Dogs trained in Britain to help Hong Kong customs officials sniff out dirty cash being funnelled through the city
New law comes into force on July 16 requiring sums of cash greater than HK$120,000 to be declared
Four dogs trained in Britain are ready to help sniff out dirty money entering Hong Kong as a new law comes into force requiring sums of cash greater than HK$120,000 (US$15,290) to be declared.
The Labradors, which cost HK$140,000 each, will be located at different border points, particularly those considered high risk such as Hong Kong International Airport.
Passengers, including local residents, carrying a large quantity of currency or bearer negotiable instruments arriving in Hong Kong via one of the city’s 13 control points must make a written declaration to customs through the red channel.
Louise Ho Pui-shan, assistant commissioner at the customs department, said on Thursday the dogs would stop passengers if they caught a whiff of suspicious amounts of money.
Ho added the whole process would take only two to three minutes.
Under the new law – which was passed by the Legislative Council in June last year to prevent criminal proceeds and terrorist funds being funnelled through Hong Kong – departing passengers would not be required to make any declarations, unless intercepted by a customs official.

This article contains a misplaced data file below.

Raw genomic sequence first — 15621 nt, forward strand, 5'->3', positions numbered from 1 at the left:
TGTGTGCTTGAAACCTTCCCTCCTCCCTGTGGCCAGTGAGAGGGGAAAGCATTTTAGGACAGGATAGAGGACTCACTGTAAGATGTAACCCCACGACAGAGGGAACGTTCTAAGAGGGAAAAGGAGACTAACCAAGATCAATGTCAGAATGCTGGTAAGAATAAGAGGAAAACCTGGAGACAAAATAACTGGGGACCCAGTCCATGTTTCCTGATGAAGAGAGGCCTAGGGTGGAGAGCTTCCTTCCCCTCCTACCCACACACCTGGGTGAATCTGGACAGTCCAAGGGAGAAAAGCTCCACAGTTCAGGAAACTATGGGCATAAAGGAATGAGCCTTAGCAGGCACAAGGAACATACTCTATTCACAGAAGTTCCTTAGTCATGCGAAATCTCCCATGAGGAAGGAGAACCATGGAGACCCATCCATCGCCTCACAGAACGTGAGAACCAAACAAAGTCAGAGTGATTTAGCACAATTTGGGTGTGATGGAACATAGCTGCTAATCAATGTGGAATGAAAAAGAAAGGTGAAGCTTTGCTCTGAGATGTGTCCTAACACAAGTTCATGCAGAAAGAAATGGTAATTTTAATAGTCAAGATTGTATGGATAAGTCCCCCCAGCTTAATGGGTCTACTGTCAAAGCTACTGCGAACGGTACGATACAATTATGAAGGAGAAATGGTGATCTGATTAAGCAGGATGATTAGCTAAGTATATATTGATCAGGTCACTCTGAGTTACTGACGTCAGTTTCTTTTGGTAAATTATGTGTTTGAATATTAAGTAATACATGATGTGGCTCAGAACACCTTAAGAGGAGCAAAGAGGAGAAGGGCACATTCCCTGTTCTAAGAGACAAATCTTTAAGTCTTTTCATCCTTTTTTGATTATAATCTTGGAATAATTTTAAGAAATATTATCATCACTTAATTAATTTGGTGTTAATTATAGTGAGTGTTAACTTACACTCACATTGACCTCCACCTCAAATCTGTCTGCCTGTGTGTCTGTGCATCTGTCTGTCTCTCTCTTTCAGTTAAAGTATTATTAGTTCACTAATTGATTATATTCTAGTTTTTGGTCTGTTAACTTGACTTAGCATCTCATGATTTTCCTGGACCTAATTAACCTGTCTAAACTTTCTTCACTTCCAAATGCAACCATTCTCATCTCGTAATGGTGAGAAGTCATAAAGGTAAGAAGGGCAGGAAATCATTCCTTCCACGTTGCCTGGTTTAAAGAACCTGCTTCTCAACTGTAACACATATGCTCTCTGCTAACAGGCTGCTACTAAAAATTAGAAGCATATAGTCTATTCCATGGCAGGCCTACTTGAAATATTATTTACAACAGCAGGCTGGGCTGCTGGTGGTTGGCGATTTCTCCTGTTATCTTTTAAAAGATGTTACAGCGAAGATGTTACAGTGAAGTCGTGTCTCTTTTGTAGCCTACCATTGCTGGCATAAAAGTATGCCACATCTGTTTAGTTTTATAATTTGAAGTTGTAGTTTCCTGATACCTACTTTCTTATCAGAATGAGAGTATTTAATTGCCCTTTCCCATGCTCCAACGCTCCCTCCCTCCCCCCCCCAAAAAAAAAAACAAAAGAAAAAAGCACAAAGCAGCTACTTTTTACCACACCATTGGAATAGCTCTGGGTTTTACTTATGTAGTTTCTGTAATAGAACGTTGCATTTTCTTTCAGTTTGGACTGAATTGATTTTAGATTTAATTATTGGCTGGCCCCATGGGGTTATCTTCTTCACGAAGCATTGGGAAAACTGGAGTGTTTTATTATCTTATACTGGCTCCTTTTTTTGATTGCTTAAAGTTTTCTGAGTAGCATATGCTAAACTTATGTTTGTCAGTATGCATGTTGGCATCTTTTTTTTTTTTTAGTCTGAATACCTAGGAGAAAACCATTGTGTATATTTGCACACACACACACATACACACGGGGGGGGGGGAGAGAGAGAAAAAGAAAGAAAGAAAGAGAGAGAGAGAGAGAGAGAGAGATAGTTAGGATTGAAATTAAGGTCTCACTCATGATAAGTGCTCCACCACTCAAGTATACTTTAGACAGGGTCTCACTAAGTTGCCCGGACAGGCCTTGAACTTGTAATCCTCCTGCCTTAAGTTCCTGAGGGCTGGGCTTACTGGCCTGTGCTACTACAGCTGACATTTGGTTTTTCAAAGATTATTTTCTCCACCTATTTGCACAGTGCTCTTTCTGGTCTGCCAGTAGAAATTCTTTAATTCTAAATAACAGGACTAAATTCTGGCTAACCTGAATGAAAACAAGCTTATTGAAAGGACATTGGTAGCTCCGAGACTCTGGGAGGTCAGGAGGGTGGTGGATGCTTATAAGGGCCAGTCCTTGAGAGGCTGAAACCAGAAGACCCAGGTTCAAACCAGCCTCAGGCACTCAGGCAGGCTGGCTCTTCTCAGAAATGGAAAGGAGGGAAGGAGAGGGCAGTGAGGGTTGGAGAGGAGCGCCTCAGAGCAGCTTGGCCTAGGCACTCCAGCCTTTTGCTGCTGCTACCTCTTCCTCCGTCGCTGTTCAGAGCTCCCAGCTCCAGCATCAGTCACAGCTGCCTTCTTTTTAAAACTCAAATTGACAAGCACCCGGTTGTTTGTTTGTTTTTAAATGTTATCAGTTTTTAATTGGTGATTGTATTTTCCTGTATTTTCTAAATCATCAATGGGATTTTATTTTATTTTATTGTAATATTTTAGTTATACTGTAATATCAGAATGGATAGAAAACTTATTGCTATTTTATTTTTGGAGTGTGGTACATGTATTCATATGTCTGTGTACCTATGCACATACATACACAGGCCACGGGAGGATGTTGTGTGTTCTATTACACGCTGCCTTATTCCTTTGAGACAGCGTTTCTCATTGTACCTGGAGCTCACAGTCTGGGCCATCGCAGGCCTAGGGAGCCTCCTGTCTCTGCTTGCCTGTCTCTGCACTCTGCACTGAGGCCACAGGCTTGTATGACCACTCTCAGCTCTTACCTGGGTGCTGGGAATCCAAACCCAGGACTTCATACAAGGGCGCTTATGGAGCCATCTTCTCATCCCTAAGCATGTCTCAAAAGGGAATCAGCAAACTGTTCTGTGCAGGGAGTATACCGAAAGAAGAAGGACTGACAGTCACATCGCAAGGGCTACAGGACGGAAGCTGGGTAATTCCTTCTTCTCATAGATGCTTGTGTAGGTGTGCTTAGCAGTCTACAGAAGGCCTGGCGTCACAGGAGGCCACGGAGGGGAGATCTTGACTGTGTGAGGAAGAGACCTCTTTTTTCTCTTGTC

“We have struck a balance between efficiency of enforcement, demand and the effect on passengers,” Ho said.
The department has strengthened staffing at control points to exercise the new regime, while cash-counting machines would also be added.
Failure to declare large sums of money could lead to criminal prosecution with a maximum penalty of two years in prison and a fine of HK$500,000.
Ho said first-time offenders, who could prove they were ignorant of the new law, would be fined HK$2,000 at the control point.
A three-month transition period would be granted after the new declaration system was launched. During this period, first-time offenders would be granted a written warning instead, Ho added, but the new regime would be enforced rigorously.
Since 1991, Hong Kong has been a member of the Financial Action Task Force, a body that sets international standards on anti-money-laundering measures and curbs on terrorist financing.
The body developed 40 recommendations and specially required member jurisdictions to establish by statue a declaration system to block the cross-boundary transport of hard currency.
The new law does not cover precious metals or stones, transiting passengers and transshipments.
Currently there is no limit on the amount of hard cash travellers can bring in.